We present the first system that can airdrop wireless sensors from small drones and live insects. In addition to the challenges of achieving low-power consumption and long-range communication, airdropping wireless sensors is difficult because it requires the sensor to survive the impact when dropped in mid-air. Our design takes inspiration from nature: small insects like ants can fall from tall buildings and survive because of their tiny mass and size. Inspired by this, we design insect-scale wireless sensors that come fully integrated with an onboard power supply and a lightweight mechanical actuator to detach from the aerial platform. Our system introduces a first-of-its-kind 37 mg mechanical release mechanism to drop the sensor during flight, using only 450 μJ of energy as well as a wireless communication link that can transmit sensor data at 33 kbps up to 1 km. Once deployed, our 98 mg wireless sensor can run for 1.3-2.5 years when transmitting 10-50 packets per hour on a 68 mg battery. We demonstrate attachment to a small 28 mm wide drone and a moth (Manduca sexta) and show that our insect-scale sensors flutter as they fall, suffering no damage on impact onto a tile floor from heights of 22 m.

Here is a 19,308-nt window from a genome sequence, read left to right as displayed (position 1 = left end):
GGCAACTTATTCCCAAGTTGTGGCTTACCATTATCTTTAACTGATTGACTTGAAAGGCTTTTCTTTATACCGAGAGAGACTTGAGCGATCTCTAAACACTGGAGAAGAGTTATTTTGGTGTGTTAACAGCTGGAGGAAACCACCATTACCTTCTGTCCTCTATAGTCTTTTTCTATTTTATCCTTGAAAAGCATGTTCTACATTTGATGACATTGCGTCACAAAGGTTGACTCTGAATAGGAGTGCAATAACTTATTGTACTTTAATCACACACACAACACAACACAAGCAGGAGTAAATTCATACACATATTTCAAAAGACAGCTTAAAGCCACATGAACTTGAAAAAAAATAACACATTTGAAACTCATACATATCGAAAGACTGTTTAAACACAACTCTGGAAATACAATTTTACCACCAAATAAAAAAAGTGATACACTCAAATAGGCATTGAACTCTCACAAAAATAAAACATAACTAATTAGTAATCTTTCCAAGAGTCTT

Such an approach takes advantage of these tiny, highly efficient biological insects which are ubiquitous in many outdoor ecosystems, to essentially provide mobility for free. Doing so however requires addressing key technical challenges of power, size, weight and self-localization in order for the insects to perform location-dependent sensing operations as they carry our IoT payload through the environment. We develop and deploy our platform on bumblebees which includes backscatter communication, low-power self-localization hardware, sensors, and a power source. We show that our platform is capable of sensing, backscattering data at 1 kbps when the insects are back at the hive, and localizing itself up to distances of 80 m from the access points, all within a total weight budget of 102 mg.